SACRAMENTO — A Republican-led bid to recall Gov. Gavin Newsom of California ended in defeat late Tuesday, as Democrats in the nation’s most populous state closed ranks against a small grass-roots movement that accelerated with the spread of Covid-19.
Voters affirmed their support for Mr. Newsom, whose lead grew insurmountable as the count continued in Los Angeles County and other large Democratic strongholds after the polls had closed. Larry Elder, a conservative talk radio host, led 46 challengers hoping to become the next governor.
The vote spoke to the power liberal voters wield in California: No Republican has held statewide office in more than a decade.
But it also reflected the state’s recent progress against the coronavirus pandemic, which has claimed more than 67,000 lives in California. The state has one of the nation’s highest vaccination rates and one of its lowest rates of new virus cases — which the governor tirelessly argued to voters were the results of his vaccine and mask requirements.
Although Mr. Newsom’s critics had started the recall because they opposed his stances on the death penalty and immigration, it was the politicization of the pandemic that propelled it onto the ballot as Californians became impatient with shutdowns of businesses and classrooms. In polls, Californians said no issue was more pressing than the virus.
“As a health care worker, it was important to me to have a governor who follows science,” said Marc Martino, 26, who was dressed in blue scrubs as he dropped off his ballot in Irvine.
The Associated Press called the race for Mr. Newsom, who had won in a landslide in 2018, less than an hour after the polls closed on Tuesday. About 66 percent of the eight million ballots counted by 9:30 p.m. Pacific time said the governor should stay in office.
Considered a bellwether for the 2022 midterm elections, the outcome came as a relief to Democrats nationally. Though polls showed that the recall was consistently opposed by some 60 percent of Californians, surveys over the summer suggested that likely voters were unenthusiastic about Mr. Newsom. As the election deadline approached, however, his base mobilized.
President Biden, Vice President Kamala Harris and Senators Elizabeth Warren of Massachusetts and Amy Klobuchar of Minnesota traveled to California to campaign for Mr. Newsom, while Senator Bernie Sanders of Vermont and former President Barack Obama appeared in his commercials. Some $70 million in contributions to his campaign poured in from Democratic donors, tribal and business groups and organized labor.
The governor charged that far-right extremists and supporters of former President Donald J. Trump were attempting a hostile takeover in a state where they could never hope to attain majority support in a regular election. He also contrasted California’s low rates of coronavirus infection with the large numbers of deaths and hospitalizations in Republican-run states like Florida and Texas.
Electoral math did the rest: Democrats outnumber Republicans two to one in California, and pandemic voting rules encouraged high turnout, allowing ballots to be mailed to each of the state’s 22 million registered, active voters with prepaid postage.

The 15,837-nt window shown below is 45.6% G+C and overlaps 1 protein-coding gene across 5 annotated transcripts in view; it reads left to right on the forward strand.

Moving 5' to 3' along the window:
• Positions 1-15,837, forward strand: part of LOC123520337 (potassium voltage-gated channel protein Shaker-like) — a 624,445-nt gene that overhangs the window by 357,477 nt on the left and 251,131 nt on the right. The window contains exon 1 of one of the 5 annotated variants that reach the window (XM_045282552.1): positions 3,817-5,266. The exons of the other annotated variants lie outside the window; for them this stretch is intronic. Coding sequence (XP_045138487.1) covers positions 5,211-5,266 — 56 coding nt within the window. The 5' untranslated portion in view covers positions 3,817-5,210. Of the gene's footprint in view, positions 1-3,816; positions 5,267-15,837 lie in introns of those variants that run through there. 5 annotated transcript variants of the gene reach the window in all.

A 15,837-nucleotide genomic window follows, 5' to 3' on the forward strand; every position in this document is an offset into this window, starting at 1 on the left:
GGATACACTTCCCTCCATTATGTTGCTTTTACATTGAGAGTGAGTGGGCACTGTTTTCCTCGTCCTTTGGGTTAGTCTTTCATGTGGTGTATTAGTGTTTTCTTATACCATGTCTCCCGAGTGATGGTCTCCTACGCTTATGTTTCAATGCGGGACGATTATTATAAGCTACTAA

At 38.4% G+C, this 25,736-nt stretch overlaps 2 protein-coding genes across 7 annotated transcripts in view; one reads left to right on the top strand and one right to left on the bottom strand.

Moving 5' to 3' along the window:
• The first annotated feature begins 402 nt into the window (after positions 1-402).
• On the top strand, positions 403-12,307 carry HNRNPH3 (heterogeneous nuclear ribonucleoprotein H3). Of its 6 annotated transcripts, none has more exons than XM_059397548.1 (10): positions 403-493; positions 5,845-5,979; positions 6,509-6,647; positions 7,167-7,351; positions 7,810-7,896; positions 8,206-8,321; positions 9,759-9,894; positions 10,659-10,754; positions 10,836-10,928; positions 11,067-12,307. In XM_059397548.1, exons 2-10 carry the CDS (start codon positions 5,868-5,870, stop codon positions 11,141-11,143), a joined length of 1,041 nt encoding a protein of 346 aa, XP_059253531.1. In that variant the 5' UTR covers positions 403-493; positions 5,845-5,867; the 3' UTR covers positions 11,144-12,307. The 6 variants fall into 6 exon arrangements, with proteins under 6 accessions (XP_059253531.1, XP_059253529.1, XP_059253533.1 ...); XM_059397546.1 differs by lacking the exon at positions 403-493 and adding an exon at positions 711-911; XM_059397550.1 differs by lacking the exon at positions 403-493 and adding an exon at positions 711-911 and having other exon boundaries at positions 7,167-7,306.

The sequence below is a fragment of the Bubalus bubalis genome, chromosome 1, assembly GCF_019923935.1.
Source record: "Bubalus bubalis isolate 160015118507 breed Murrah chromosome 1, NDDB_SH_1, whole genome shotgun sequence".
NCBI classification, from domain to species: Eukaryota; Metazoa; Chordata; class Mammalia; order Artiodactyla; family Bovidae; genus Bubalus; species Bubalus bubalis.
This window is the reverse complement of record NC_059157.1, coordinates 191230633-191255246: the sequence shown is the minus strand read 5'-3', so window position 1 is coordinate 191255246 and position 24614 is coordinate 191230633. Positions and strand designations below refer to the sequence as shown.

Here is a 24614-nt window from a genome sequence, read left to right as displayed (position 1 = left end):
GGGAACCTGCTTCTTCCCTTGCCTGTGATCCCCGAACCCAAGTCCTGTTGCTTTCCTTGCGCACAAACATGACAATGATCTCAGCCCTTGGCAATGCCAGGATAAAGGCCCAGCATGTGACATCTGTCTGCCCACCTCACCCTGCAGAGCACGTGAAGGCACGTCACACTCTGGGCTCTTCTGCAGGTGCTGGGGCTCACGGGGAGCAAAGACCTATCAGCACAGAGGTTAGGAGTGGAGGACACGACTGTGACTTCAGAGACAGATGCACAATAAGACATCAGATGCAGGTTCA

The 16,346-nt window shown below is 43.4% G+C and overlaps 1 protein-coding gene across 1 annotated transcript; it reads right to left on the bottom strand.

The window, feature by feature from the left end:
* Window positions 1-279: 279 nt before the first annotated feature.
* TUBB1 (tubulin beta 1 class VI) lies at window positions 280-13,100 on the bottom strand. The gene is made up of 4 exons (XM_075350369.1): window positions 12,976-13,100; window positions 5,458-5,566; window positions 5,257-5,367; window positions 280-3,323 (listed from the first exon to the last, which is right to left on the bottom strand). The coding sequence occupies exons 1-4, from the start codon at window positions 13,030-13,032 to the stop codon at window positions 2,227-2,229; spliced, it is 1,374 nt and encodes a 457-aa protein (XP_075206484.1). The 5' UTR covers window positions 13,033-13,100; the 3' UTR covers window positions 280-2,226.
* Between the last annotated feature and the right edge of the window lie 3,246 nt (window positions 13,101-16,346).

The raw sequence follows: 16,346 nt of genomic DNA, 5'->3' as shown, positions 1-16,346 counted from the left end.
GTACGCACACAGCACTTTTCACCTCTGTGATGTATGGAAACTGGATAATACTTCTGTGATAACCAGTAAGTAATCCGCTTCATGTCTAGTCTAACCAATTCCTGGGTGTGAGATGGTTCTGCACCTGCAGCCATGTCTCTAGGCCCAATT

Initiated by a retired Republican sheriff’s sergeant in Northern California, Orrin Heatlie, the recall was one of six conservative-led petitions that began circulating within months of Mr. Newsom’s inauguration.
Recall attempts are common in California, where direct democracy has long been part of the political culture. But only one other attempt against a governor has qualified for the ballot — in 2003, when Californians recalled Gov. Gray Davis on the heels of the Sept. 11 attacks, the dot-com bust and rolling electricity blackouts. They elected Arnold Schwarzenegger to replace Mr. Davis as governor, substituting a centrist Republican for a centrist Democrat.
Initially, Mr. Heatlie’s petition had difficulty gaining traction. But it gathered steam as the pandemic swept California and Mr. Newsom struggled to contain it. Californians who at first were supportive of the governor’s health orders wearied of shutdowns in businesses and classrooms, and public dissatisfaction boiled over in November when Mr. Newsom was spotted mask-free at the French Laundry, an exclusive wine country restaurant, after urging the public to avoid gatherings.
A court order extending the deadline for signature gathering because of pandemic shutdowns allowed recall proponents to capitalize on the outrage and unease.
As the outcome in Tuesday’s recall election became apparent, Darry Sragow, a Democratic strategist and publisher of California Target Book, a nonpartisan political almanac, said the governor held off “a Republican mugging” and “could come out of this stronger than ever, depending on his margin.”
Recall backers also claimed a measure of victory.
“We were David against Goliath — we were the Alamo,” said Mike Netter, one of a handful of Tea Party Republican activists whose anger at Mr. Newsom’s opposition to the death penalty, his embrace of undocumented workers and his deep establishment roots helped inspire the attempted ouster.